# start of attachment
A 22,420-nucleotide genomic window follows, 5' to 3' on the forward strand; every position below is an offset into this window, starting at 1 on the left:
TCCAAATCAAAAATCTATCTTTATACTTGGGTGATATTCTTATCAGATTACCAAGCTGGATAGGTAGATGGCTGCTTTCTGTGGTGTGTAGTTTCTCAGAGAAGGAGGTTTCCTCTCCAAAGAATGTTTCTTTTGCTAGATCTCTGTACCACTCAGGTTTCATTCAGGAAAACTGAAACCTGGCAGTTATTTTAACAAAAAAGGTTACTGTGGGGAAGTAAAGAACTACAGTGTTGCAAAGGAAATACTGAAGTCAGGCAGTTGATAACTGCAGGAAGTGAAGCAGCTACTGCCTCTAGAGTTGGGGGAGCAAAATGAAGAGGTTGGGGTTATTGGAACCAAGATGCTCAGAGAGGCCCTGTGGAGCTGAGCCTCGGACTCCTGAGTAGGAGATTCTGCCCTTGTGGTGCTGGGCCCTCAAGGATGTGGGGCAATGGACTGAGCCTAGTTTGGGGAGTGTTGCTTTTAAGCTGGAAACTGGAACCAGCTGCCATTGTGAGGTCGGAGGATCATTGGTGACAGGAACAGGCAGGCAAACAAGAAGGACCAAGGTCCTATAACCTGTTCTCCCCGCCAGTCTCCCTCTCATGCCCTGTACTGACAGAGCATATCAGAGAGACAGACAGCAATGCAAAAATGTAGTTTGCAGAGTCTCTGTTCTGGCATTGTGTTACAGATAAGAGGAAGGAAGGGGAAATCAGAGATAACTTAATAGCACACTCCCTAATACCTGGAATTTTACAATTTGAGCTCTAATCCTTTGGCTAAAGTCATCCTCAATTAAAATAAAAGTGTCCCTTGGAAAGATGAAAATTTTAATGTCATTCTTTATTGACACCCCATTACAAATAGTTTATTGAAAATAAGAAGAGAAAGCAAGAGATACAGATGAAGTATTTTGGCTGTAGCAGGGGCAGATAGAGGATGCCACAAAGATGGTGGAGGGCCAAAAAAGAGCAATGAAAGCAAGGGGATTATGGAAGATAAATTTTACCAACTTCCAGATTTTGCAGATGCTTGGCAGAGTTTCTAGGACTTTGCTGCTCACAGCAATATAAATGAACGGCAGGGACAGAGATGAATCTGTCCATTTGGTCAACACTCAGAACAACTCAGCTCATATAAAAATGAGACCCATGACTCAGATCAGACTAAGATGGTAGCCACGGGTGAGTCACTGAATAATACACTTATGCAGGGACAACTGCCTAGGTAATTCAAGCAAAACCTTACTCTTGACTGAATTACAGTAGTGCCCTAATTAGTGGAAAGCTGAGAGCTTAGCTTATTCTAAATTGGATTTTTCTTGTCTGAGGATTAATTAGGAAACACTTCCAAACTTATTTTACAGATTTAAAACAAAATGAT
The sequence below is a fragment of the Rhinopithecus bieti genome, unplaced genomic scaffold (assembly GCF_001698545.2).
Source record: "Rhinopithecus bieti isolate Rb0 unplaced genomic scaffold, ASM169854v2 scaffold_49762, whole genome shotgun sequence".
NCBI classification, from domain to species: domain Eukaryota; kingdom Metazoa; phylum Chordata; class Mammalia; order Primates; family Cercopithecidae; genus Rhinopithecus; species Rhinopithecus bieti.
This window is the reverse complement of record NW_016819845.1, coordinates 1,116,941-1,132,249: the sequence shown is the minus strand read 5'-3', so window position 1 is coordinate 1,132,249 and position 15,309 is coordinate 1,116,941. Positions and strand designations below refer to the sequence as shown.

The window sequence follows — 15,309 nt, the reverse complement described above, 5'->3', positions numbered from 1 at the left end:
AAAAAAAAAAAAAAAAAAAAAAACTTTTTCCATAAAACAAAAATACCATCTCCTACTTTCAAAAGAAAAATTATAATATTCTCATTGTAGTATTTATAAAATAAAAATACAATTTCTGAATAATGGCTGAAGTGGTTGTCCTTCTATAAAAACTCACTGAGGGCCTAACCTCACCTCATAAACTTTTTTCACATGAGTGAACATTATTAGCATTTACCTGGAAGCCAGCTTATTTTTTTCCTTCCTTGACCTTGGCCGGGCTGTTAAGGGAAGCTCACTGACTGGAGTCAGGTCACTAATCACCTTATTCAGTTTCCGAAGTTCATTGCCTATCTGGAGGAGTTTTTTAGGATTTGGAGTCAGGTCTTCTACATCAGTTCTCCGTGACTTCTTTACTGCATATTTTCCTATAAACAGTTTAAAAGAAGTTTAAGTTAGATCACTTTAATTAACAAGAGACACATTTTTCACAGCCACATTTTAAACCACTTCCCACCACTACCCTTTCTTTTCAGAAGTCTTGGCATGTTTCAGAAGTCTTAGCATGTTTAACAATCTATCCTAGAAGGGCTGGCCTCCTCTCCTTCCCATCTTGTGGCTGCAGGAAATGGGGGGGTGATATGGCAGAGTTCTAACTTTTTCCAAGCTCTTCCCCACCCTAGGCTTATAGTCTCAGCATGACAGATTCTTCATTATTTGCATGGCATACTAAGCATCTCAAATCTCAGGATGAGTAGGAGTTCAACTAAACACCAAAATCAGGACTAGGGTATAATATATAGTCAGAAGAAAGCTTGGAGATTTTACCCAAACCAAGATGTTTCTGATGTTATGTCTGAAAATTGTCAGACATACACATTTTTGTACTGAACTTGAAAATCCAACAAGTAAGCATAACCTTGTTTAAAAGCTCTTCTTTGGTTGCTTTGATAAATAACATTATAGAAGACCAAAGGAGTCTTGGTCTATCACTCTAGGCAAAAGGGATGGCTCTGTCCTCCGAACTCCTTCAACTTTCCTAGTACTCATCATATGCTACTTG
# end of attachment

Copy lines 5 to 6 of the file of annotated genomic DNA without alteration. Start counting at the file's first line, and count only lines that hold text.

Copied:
NCBI classification, from domain to species: domain Eukaryota; kingdom Metazoa; phylum Chordata; class Mammalia; order Primates; family Cercopithecidae; genus Rhinopithecus; species Rhinopithecus bieti.
This window is the reverse complement of record NW_016819845.1, coordinates 1,116,941-1,132,249: the sequence shown is the minus strand read 5'-3', so window position 1 is coordinate 1,132,249 and position 15,309 is coordinate 1,116,941. Positions and strand designations below refer to the sequence as shown.